• Save the evidence, such as e-mail and text messages, and take screenshots of comments and images. Also, take note of the date and time when the harassment occurs.
• Contact your Internet service provider (ISP) or cell phone provider. Ask the website administrator or ISP to remove any Web page created to hurt your child.
• If harassment is via e-mail, social networking sites, IM, and chat rooms, instruct your child to “block” bullies or delete your child’s current account and open a new one.
• If harassment is via text and phone messages, change the phone number and instruct your child to only share the new number with trustworthy people. Also, check out phone features that may allow the number to be blocked.
• Get your child’s school involved. Learn the school’s policy on cyberbullying and urge administrators to take a stance against all forms of bullying.
• Make a report to www.cybertipline.com, and if you feel something illegal has occurred, inform law enforcement. •What are your favorite things to do online?
•What is personal information? Why should you keep it private?
•What could you do to be safer online?
•Besides me, who do you feel that you can talk to if you are in a scary or uncomfortable situation? •Make it clear that the victimization is not his or her fault.
•Save all evidence of victimization, such as e-mails or instant message conversations.
•Contact your local law-enforcement agency.
•Make a report to the CyberTipline® at www.cybertipline.com or 1-800-THE-LOST® and include all information available. •How does your school deal with cyberbullying?
•Have you ever sent a mean message because you were upset?
•What would you do if someone created a mean, fake profile for you or one of your friends?
•How can you stop yourself from being cyberbullied?
•Who would you talk to if it happened to you? Discussion Starters Parent Tips Most kids do not know what is meant by the term “digital footprint”. In fact, if you are a parent that isn’t sure of what a digital footprint is or why you need to be concerned about it, you are not alone. The term digital footprint refers to the trail that you leave behind in a digital environment. Unlike the footprints that you leave in the sand on the beach that wash away, a digital footprint is permanent. It cannot be washed away. This includes the activities on the internet, mobile devices, texting, Facebook, twitter, YouTube, and more. Essentially, it is the trail that you leave in cyberspace. Yes, you can remove photos and posts that are put up on Facebook or the history of your online activities from your computer, but that information is still out there in cyberspace lurking to surface when you least expect it. •Keep the computer in a high-traffic area of your home.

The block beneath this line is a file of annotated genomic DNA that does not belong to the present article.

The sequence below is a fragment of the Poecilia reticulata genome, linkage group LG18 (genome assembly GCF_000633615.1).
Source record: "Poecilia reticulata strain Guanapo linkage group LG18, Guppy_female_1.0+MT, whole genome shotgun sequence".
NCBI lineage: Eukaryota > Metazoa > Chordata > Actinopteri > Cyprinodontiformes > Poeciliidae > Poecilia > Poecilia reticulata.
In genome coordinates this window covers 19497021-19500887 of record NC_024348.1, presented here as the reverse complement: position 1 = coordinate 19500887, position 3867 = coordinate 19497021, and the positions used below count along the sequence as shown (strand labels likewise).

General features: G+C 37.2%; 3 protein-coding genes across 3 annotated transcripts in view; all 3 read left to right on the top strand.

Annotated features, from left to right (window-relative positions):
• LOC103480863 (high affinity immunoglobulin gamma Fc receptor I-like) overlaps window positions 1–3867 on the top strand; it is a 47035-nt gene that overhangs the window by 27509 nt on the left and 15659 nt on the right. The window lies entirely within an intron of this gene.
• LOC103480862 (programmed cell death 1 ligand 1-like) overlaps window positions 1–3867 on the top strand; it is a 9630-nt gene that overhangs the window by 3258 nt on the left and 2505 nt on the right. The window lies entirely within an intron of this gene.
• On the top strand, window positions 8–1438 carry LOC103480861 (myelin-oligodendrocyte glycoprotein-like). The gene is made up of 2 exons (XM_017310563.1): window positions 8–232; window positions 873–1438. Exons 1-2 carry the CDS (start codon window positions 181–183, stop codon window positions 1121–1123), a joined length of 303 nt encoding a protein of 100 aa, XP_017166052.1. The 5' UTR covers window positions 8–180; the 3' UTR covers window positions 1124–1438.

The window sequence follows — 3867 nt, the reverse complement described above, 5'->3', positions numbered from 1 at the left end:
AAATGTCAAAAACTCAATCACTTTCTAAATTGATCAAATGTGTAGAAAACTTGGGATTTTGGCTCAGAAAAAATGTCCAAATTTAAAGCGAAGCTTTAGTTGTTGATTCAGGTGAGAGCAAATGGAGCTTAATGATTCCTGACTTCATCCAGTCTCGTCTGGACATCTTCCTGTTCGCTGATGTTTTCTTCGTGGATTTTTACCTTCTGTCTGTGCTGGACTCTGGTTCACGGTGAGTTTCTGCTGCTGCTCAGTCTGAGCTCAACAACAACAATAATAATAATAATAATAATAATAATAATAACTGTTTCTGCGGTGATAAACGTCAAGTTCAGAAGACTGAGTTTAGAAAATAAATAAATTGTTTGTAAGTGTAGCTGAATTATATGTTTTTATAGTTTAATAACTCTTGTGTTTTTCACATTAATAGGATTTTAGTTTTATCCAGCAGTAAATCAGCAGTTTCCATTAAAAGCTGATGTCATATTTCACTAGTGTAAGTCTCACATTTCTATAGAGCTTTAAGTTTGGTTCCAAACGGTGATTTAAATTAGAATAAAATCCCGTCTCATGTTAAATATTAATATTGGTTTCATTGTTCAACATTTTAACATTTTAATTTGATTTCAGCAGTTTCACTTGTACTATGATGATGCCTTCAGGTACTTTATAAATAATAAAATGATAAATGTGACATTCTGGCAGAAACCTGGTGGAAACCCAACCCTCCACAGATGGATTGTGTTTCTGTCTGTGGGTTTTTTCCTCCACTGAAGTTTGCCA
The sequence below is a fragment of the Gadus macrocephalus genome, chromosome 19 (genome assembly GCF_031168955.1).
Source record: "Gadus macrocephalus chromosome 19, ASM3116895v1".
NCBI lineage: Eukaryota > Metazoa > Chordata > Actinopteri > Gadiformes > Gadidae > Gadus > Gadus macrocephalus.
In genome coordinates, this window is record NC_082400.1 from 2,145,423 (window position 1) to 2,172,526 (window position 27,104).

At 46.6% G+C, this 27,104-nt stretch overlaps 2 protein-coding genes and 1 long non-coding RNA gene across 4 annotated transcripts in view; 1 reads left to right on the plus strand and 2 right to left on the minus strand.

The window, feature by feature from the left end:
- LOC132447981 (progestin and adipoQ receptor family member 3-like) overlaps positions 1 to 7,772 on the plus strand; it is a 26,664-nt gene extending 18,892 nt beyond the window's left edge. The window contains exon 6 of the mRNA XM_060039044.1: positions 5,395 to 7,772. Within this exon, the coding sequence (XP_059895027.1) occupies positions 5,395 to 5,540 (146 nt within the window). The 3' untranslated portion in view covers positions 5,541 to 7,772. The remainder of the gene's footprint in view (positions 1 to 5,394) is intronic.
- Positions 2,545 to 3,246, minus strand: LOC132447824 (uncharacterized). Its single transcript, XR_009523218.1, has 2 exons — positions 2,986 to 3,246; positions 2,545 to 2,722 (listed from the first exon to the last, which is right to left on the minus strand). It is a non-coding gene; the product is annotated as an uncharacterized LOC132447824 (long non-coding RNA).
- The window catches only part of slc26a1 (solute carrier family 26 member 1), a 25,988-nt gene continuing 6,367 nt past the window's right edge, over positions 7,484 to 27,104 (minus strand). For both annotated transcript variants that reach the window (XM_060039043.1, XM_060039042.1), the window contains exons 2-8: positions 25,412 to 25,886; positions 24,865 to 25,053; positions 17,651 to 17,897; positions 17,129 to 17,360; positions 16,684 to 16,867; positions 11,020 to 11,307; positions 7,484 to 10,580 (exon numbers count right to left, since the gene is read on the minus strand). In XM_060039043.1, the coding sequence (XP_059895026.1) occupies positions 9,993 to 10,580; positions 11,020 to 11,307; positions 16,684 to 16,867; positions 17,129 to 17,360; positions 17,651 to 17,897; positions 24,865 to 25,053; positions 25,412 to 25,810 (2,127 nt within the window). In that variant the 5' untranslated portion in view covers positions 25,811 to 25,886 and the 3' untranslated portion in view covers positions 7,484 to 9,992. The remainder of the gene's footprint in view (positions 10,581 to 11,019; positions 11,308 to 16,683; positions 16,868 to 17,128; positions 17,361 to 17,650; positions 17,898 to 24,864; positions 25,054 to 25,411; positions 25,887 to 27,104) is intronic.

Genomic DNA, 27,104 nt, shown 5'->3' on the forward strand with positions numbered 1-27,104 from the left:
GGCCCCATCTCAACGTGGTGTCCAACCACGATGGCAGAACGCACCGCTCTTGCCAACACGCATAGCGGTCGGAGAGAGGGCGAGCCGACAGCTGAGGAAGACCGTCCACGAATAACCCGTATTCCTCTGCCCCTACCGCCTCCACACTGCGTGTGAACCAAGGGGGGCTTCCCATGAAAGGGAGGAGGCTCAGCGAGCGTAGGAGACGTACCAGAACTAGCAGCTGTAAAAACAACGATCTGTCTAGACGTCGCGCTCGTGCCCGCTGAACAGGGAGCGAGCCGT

•Establish limits for which online sites children may visit and for how long.
•Remember that Internet technology can be mobile, so make sure to monitor cell phones, gaming devices, and laptops.
•Surf the Internet with your children and let them show you what they like to do online. •Know who is connecting with your children online and set rules for social networking, instant messaging, e-mailing, online gaming, and using webcams.
•Continually dialogue with your children about online safety. “Ofcom’s latest research shows that children’s take-up and use of different media is growing at a rapid pace, with some areas such as texting and smartphone ownership fast outstripping the general population. However, children are not just using more media, they are also adopting some forms at a very young age. This highlights the challenge that some parents face in keeping up with their children when it comes to technology and in understanding what they can do to protect children.” Click on Full Screen at the bottom right